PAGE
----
Saturday, May 1, 2010

Frozen Charlottes

I've been on a Frozen Charlotte kick lately. I can't seem to get enough of the little porcelain cuties! I finally won a bid on EBAY this winter and have a few cuties to create with.
I had a few tarnished silver spoons around and decided to pair the Charlottes with them.
I made a special one for my friend Patty's bday, but will have to get a pix of that one. She was a beauty wearing a crown and standing in a gravy spoon. The colors were shades of purple, one of Patty's favs. I listed the rest of the Charlotte's on my ETSY site so please take a peek.
My mind is racing a million miles an hour to create more Charlotte goodies.
Just FYI:
Frozen Charlotte History
Frozen Charlottes are a type of unjointed china doll popular during the late 19th century and early 20th century. The name came from Fair Charlotte, a well-known American folk ballad attributed to William Lorenzo Carter. It is believed to have been composed some time between 1833 and 1860. The ballad tells the tale of a beautiful young woman, Charlotte, who set out in a sleigh with her lover, Charles, on a bittery cold night to attend a ball fifteen miles away. Her mother warned her to wrap herself in a blanket to keep warm, but, she didn't want to be seen muffled up. The couple rode off into the cold and, after traveling a mere five miles, Charles remarked it was so bitterly cold he could hardly hold the reins. When they reached the ballroom, Charles reached for Charlotte's hand, but she was frozen into a stiffened corpse.
Most Frozen Charlottes ranged in height from one to four inches.The one-inch-sized dolls, were commonly known as "penny dolls" because they generally sold for one cent.The popularity of Frozen Charlottes can be attributed, in part, to the fact that their relatively low price allowed children to accumulate a collection of dolls to which to play.

Thursday, April 29, 2010

What Can I Give?

I just received in the mail today, the newest Where Women Create. As soon as my friend Jen of Earth Angels sent out the announcement it was available, I couldn't wait to get my hands and eyes on it! Featured in this issue are artist pals of Earth Angels and artists that I have had the pleasure to rub elbows and work for, Stacey Bear and Nicole Heller. These women and many others who have been featured in WWC are so talented and inspiring. They give you the energy, enthusiasm, inspiration and motivation to create and interpret whatever art is in your mind and soul. The artists of Earth Angels and WWC remind me of a passage I found on Sage Creek Ltd's blog. I copied it for friends and family. I also framed "What Can I Give" and hung it on the door to my studio. You'll want to share this with friends and loved ones. It's a KEEPER!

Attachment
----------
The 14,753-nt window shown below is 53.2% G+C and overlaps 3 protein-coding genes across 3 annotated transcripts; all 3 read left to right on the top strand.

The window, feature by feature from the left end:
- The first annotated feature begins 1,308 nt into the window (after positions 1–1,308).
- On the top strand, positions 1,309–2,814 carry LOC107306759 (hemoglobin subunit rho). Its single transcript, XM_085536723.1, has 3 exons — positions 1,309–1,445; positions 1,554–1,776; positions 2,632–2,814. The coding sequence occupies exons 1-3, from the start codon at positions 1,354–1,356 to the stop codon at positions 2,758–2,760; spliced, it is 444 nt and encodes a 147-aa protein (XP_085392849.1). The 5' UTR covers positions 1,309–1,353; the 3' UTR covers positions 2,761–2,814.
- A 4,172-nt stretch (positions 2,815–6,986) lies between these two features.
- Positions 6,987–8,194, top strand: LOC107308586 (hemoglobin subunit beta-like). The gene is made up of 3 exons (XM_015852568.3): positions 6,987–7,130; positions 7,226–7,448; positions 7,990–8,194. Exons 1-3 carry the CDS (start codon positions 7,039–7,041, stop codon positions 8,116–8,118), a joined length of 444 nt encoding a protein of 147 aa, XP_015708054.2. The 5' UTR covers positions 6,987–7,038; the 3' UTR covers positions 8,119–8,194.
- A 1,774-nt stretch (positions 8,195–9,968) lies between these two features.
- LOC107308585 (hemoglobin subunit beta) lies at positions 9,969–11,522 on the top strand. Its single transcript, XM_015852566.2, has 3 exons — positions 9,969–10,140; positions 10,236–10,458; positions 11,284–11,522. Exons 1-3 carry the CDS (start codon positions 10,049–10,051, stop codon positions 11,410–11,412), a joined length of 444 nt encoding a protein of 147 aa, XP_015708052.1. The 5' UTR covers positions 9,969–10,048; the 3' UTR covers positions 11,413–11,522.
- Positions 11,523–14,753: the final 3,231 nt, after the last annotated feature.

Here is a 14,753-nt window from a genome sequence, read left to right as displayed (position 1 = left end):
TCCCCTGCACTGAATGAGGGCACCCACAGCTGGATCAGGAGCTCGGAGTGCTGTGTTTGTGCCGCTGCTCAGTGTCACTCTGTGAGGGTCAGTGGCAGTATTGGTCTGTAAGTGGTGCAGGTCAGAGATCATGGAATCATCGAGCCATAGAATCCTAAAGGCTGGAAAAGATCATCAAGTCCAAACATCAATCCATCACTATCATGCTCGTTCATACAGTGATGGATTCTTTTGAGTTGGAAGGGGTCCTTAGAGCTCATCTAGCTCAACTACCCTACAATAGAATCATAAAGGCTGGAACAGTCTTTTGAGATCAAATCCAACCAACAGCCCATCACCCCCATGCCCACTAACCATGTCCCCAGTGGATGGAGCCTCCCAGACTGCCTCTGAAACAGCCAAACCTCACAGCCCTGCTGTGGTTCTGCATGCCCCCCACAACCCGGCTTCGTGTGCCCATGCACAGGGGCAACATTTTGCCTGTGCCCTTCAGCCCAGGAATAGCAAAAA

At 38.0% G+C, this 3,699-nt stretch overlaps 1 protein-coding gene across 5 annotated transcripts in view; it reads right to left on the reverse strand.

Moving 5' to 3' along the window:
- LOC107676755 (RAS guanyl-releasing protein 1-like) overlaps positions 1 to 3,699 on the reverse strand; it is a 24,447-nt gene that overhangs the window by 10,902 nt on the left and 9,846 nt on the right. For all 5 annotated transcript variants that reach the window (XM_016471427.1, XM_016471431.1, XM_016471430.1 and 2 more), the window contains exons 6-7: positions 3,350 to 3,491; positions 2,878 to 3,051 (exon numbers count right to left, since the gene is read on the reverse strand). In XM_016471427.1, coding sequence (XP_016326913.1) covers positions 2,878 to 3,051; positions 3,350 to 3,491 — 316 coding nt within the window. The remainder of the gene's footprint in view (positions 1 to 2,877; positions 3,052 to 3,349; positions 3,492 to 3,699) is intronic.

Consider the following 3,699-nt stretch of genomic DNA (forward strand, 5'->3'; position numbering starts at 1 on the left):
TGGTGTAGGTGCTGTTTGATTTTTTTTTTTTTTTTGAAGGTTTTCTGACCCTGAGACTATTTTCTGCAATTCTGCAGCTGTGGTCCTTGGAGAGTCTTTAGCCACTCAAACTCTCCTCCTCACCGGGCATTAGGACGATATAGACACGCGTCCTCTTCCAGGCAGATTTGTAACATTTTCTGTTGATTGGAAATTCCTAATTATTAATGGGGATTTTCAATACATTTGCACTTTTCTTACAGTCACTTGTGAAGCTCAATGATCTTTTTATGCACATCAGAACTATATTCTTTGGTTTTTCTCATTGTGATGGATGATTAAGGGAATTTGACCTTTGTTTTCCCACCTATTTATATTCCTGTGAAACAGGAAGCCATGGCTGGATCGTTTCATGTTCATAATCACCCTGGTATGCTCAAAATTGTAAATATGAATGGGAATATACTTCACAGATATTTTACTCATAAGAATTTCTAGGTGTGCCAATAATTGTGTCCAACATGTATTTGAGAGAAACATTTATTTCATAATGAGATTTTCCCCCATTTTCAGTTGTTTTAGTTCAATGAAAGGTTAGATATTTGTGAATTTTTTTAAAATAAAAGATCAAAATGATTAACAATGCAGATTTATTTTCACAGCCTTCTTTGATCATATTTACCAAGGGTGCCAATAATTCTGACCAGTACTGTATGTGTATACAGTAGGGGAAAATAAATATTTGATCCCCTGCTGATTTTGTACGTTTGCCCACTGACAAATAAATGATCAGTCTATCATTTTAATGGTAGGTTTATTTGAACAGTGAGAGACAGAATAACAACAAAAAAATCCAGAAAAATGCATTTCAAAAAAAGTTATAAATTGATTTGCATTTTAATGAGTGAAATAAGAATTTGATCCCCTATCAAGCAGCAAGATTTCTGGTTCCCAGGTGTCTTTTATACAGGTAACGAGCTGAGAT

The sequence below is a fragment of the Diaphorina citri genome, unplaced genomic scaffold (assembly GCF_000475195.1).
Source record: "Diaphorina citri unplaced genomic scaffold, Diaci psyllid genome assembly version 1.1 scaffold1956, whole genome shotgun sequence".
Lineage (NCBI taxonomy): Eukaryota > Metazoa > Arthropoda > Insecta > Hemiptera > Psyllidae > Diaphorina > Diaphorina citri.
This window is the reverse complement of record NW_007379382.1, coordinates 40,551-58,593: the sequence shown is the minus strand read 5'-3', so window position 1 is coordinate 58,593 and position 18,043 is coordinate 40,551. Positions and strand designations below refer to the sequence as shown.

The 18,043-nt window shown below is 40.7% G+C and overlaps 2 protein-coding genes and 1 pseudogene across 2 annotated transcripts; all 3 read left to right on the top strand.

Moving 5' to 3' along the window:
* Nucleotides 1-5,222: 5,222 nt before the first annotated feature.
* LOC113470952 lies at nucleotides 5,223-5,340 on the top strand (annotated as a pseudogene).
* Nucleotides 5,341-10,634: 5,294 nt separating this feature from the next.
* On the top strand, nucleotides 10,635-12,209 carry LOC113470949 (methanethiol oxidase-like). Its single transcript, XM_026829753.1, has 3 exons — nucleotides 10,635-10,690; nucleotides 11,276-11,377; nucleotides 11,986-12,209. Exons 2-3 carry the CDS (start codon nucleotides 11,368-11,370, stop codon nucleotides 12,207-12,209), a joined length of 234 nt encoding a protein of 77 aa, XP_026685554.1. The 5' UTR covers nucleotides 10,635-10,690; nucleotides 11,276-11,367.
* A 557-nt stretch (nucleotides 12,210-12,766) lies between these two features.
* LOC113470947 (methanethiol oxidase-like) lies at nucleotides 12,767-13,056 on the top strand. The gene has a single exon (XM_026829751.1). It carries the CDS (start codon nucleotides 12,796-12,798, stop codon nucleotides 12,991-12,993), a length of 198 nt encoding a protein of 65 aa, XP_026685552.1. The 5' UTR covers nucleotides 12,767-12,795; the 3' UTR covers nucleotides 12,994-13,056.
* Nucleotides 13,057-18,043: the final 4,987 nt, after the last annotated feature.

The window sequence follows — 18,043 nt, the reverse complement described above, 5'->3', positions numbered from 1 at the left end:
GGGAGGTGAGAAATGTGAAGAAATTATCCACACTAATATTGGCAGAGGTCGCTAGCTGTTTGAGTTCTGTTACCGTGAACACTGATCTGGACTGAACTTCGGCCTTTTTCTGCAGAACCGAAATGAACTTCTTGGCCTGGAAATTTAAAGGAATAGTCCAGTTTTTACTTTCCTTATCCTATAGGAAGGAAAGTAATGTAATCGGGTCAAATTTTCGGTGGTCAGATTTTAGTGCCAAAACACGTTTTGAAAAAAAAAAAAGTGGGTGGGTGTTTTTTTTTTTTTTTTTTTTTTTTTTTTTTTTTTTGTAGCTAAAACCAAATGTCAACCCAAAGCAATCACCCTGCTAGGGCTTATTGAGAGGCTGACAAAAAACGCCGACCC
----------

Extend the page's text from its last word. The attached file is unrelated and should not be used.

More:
Sunday, April 25, 2010

TaG SaLe TrEaTs!

This Saturday turned out to be a wonderful day out with my friend Jeanne. The last Saturday in April is the annual Sheep and Wool Festival in Tolland, CT. Jeanne and I have been going to the Festival for the last few years. The morning was a bit chilly but the afternoon turned out to be gorgeous. Last year we froze our toes off! On our way, we stop at all of the tag sales in Vernon and Tolland. Two of the local churches have a huge tag sale as well as many of the neighborhoods. Jeanne and I scored BIG this year with BARGAINS! I found vintage sewing notions for $1.00, a mohair bunny puppet for $1.00 (looks like a Steiff, no label though), candle holders and vintage costume jewelry for $5.00, paper Halloween goodies for 50 cents and a singing cow for $5.00 (my big splurge). The singing cow will join his fellow crooners in the kitchen cabinet...yet another one of my collections! Jeanne found a thread spool holder for 25 cents ($8.00 retail), a few books for 50 cents, some frames for $1.00, a griddle for the stove top for $1.00 and a cast iron door stop for $1.00. SUCH BARGAINS! After the tag sales, we headed to the Festival. Jeanne is a textile "expert/fanatic". She starts with the fleece from a sheep or alpaca and works her magic all the way to spinning her own yarn! AMAZING! She knits, crochets and felts. Her favorite wool is from Cormo Sheep. It is SOOOOOOO soft. At the Festival she bought some Cormo wool roving to dye herself as well as some dyed teal colored and pink fiber. We walked around for a few hours, made some purchases and pet the sheep. Jeanne's so funny. She is so comfortable being around all the animals, she's a Dr Doolittle of sorts. To top off a perfect day, we had Rita's custard for lunch and Cinco de Mayo Mexican for dinner. YUMMY! Everything a Girl could want!